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Published: Sunday, 8/8/2004

Thousands cheer return of Grand Prix

BY ERIKA RAY
BLADE STAFF WRITER
The driver of the TARTA race car opts not to take the bus route during preliminary heats of the Junior Achievement Grand Prix in downtown Toledo. The races were held along the Maumee River at the headquarters of Owens Cornings. The driver of the TARTA race car opts not to take the bus route during preliminary heats of the Junior Achievement Grand Prix in downtown Toledo. The races were held along the Maumee River at the headquarters of Owens Cornings.
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Four-year-old Kyle Dzuricky s die-hard devotion to the No. 5 Indy-style go-cart proves that small race cars bring out the smallest fans.

Each time Kyle spotted the red, No. 5 PHC/Crestline Paving car at the Junior Achievement fund-raiser yesterday, he stood up, clapped his hands, and cheered.

We only cheer when the No. 5 car comes by, cause we have the No. 5 car on the back of our shirts, the Ann Arbor boy said matter of factly.

More than 10,000 others rooted for their favorites as they zipped by during the JA Grand Prix 2004 course laid out at the Owens Corning world headquarters along the Maunee River downtown.

The scene was a mini Indy 500 albeit about 200 mph slower with fun for the whole family, complete with checkered flags, grand stands, corporate tents, and an infield.

Event director Kathy Gries said the fund-raiser provides between $30,000 and $50,000 each year and brings awareness to Junior Achievement, which works to educate young people about free enterprise, business, and economics.

More people in Ohio know about Junior Achievement in Ohio because of this, she said.

The event began at 9:45 a.m. with a parade lap followed by a brief opening ceremony.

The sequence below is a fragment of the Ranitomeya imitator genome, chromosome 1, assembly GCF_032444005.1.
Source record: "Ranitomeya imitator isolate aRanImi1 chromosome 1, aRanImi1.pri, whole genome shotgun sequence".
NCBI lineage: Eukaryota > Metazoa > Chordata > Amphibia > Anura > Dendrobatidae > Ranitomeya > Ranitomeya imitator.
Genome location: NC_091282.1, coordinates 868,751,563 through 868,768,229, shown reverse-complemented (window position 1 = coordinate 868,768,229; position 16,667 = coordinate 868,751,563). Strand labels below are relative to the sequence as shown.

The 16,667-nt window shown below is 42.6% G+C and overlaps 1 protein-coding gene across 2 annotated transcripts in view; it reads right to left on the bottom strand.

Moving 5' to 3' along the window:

Preliminary heats started at 10 a.m., and led to feature races that began at 2:45 p.m.

The championship race 19 cars, 25 laps began at 4:30 p.m.

Watching the preliminary heats brought out traces of nostalgia for Joe Refi, a truck driver at UPS.

I used to race go-carts when I was younger, so I like watching them, he said, pausing to cheer for the UPS car making a hairpin turn around a corner.

In between the races and before the final race, children like the Moore sisters enjoyed the children s area, which was complete with a coloring board, climbing and velcro walls, and balloons.

Mackenzie Moore, 6, said she reached the top of the climbing wall four times by using her feet first, then hands.

It takes you a while, but then you get it, added her 11-year-old sister, Kaitlin.

Kelsey Moore, 8, said that although she liked the climbing wall, her favorite part of the day was when she rode the Dodge monster truck, courtesy of the UAW/DaimlerChrysler National Training Center.

It just went fast and turned corners, she said.

When it came to the championship race, everyone stopped what they were doing to support their favorite cars, even if the top speed was 35 mph.

Kyle Dzuricky s loyalty to the PHC/Crestline car must have paid off, because it sped over the finish line in first place for the second year in a row and was awarded a glass trophy.

The pit stops had to be good, said Cole Young, the PHC/Crestline driver who took the checkered flag.

Contact Erika Ray at: eray@theblade.com or 419-724-6050.



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